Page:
Jan 21, 2018
Favorite Fall Bouquets

Photo by Liz Banfield

Designing flowers for our fall weddings means incorporating different color palettes, and using different materials. I like being able to get creative and come up with something a little unexpected, which for us lately means softer colors or bringing in a metallic like rose gold or copper. Above, a traditional fall element of orange gets an update by contrasting it with pale tones and corals, along with grey. I love dusty miller this time of year, because it gives a velvet touch which is one of my favorite materials to use now, the berzillia berries gives a really pretty way to have grey in a bouquet. 

Photo by Liz Banfield

Without seeing the same old idea of it, this bouquet really says “harvest” to me.  I love the blush and beige tones and the mix of different blooms. The succulent addition is a great and fun alternative for greenery.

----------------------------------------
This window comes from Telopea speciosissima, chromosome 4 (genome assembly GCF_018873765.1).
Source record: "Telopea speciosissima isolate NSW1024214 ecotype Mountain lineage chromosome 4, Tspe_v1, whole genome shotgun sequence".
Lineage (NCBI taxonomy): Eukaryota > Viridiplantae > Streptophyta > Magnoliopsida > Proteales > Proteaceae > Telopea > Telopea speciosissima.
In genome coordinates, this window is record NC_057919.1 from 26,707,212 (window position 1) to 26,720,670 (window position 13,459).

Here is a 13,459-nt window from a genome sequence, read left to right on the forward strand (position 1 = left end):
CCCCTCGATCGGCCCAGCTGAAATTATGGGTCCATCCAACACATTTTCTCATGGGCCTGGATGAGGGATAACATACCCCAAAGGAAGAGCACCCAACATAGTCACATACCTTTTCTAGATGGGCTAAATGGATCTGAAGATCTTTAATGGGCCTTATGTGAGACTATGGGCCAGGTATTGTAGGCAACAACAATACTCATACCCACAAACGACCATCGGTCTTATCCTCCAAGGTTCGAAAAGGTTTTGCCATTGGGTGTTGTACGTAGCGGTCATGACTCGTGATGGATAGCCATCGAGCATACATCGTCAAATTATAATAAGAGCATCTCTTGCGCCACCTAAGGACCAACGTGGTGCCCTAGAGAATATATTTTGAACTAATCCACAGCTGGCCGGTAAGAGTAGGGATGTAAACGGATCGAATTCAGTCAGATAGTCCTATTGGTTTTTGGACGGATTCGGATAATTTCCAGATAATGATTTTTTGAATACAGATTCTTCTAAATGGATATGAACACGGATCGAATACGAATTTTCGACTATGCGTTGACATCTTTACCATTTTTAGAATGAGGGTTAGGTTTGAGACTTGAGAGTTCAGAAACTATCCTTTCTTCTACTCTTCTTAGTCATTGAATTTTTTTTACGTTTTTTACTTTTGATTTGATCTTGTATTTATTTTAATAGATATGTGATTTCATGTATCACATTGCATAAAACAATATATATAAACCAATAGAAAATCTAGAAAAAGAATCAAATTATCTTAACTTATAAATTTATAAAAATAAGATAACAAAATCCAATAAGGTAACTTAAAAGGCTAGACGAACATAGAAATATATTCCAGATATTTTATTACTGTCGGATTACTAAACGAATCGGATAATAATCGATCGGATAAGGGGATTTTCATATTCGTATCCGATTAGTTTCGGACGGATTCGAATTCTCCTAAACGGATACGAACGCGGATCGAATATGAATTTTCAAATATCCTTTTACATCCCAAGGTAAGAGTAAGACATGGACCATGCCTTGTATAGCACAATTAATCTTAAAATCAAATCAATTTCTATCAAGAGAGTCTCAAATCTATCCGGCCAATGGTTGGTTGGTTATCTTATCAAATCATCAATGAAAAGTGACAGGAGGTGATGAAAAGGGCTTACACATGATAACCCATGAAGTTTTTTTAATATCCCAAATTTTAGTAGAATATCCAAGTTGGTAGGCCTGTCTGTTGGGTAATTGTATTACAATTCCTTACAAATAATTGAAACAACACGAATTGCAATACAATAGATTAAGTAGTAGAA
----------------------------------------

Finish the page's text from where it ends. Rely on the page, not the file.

Photos by Corbin Gurkin

For this grand fall fete, a bouquet to match the grandness of the bridal gown was in order. There was a lot of “old world” feel to this wedding, so I thought a formal but very simple long stemmed bouquet could carry it’s weight with the dress. Long stemmed roses, and natural greenery with a few berries speckled in tied off with vintage silk ribbon.. if it’s possible for these two words to go together I think it’s full of an airy heaviness indicative of fall in Charleston.

Photo by Liz Banfield

Here, texture was the dominate design element. The bridesmaids worn black gowns, so the shades of creams and beiges really popped. Flowers only available in this season like Anenomes and craspedia balls bring in a different look.

Photo by Corbin Gurkin

Deep wines and burgundies mixed with purple or pinks is one of my favorite color palettes… and I love the just gathered wild flower look that many people associate more with spring, but just as spectacular in fall.

Photos by Adrienne Page

For a bride that still may want a white bouquet in fall, anenomes and wax flower would give a rustic but still white feel. But, even adding in elements like cotton bolls, eucalyptus, or here wild yew give it a more seasonal feel.

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